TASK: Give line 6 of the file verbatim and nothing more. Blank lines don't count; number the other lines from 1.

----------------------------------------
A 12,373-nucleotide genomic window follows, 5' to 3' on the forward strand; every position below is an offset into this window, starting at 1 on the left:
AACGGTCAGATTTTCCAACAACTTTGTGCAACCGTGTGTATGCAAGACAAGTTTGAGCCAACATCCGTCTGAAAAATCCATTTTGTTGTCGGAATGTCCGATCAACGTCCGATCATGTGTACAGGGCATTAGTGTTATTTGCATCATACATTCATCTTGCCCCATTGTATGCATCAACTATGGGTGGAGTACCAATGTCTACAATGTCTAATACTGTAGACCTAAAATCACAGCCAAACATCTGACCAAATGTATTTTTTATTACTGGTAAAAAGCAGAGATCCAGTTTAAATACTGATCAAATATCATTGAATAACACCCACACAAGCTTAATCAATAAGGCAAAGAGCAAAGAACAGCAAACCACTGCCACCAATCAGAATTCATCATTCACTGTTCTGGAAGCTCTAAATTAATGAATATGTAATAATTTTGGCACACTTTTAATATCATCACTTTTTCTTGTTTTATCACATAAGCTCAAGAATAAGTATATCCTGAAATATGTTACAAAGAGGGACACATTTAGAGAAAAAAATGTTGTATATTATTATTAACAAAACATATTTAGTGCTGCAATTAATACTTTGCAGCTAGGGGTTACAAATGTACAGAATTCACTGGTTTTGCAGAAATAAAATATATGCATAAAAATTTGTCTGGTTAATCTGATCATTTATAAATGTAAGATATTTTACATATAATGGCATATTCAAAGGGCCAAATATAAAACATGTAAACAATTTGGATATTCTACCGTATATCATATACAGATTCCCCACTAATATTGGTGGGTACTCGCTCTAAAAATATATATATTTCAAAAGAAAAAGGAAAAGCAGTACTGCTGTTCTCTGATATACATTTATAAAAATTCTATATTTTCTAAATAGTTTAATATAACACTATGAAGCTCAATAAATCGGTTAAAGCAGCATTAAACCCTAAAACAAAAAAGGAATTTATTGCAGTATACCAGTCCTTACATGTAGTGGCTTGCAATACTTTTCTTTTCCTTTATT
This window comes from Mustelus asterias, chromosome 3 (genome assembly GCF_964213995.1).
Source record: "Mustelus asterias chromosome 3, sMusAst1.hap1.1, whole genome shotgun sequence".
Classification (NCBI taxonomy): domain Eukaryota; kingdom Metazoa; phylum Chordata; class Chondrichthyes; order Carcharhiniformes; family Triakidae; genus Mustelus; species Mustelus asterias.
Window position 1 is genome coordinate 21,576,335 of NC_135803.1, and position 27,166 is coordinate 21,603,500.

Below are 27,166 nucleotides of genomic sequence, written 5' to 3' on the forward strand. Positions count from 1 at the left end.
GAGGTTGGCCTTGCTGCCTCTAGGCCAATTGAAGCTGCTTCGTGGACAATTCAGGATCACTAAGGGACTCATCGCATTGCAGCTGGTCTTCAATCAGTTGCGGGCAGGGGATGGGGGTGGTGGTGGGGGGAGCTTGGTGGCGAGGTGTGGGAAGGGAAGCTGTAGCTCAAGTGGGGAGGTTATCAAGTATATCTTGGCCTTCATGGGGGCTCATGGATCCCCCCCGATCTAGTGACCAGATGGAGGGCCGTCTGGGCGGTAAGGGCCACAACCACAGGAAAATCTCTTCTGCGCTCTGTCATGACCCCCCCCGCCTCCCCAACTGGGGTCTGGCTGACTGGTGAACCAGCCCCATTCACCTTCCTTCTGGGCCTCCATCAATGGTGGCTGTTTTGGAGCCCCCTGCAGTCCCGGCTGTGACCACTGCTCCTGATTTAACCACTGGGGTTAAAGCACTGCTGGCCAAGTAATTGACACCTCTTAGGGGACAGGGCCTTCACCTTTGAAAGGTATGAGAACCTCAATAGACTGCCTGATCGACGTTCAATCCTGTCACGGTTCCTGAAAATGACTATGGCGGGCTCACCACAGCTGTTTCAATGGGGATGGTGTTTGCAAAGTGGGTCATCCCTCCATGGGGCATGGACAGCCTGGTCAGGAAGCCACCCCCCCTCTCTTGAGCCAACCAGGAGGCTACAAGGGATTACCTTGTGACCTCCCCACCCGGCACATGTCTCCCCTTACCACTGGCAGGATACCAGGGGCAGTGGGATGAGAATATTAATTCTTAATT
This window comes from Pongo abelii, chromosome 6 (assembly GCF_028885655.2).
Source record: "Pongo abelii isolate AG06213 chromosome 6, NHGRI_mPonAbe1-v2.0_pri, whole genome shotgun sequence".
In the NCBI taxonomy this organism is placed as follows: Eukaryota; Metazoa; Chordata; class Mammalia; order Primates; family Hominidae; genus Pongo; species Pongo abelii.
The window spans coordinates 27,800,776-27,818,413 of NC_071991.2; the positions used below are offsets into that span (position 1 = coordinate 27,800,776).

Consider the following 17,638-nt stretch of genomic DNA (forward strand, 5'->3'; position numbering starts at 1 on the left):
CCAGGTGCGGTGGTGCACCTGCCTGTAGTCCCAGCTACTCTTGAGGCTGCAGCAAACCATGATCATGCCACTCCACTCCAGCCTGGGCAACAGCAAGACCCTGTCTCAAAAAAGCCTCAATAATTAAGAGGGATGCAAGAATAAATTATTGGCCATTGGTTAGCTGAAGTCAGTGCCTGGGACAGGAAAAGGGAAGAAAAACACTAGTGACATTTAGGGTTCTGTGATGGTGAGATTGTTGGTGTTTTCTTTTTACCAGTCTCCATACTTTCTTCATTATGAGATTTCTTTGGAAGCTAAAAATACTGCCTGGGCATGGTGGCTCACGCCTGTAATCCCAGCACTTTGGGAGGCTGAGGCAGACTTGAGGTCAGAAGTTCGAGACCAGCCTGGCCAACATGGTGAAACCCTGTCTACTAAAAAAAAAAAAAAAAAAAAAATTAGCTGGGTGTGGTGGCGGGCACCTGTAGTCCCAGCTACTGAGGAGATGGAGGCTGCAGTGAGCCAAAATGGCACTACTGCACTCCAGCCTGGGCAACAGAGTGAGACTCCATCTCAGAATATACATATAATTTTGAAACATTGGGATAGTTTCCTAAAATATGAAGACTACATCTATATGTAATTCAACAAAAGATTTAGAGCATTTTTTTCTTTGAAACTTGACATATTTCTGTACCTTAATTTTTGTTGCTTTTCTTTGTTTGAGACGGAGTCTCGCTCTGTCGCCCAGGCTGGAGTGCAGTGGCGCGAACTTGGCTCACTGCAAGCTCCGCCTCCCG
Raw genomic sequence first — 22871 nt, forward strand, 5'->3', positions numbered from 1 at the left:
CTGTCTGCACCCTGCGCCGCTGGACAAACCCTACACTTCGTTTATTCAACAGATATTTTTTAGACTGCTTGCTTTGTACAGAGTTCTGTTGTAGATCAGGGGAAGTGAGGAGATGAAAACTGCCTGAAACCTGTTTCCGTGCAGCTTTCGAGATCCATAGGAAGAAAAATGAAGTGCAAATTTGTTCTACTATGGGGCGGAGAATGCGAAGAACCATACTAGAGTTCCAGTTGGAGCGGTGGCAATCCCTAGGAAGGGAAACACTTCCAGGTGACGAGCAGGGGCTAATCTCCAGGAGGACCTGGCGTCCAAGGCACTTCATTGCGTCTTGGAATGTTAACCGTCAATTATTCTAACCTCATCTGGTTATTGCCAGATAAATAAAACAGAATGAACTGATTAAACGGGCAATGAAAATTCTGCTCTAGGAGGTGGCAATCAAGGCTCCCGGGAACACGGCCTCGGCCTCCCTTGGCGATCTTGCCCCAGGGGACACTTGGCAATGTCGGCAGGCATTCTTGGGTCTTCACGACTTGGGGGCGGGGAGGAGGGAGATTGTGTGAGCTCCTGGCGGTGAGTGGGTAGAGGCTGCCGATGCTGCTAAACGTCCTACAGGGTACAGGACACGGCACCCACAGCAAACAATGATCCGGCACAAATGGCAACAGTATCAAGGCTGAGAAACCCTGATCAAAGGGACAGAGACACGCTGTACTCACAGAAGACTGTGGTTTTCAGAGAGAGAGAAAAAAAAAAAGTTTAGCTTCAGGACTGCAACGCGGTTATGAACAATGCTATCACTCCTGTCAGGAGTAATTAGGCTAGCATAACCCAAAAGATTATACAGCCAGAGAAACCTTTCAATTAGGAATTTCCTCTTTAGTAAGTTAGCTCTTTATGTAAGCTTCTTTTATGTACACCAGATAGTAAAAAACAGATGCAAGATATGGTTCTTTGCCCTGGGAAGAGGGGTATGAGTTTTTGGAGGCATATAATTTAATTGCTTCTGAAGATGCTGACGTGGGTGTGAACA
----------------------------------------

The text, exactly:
Window position 1 is genome coordinate 21,576,335 of NC_135803.1, and position 27,166 is coordinate 21,603,500.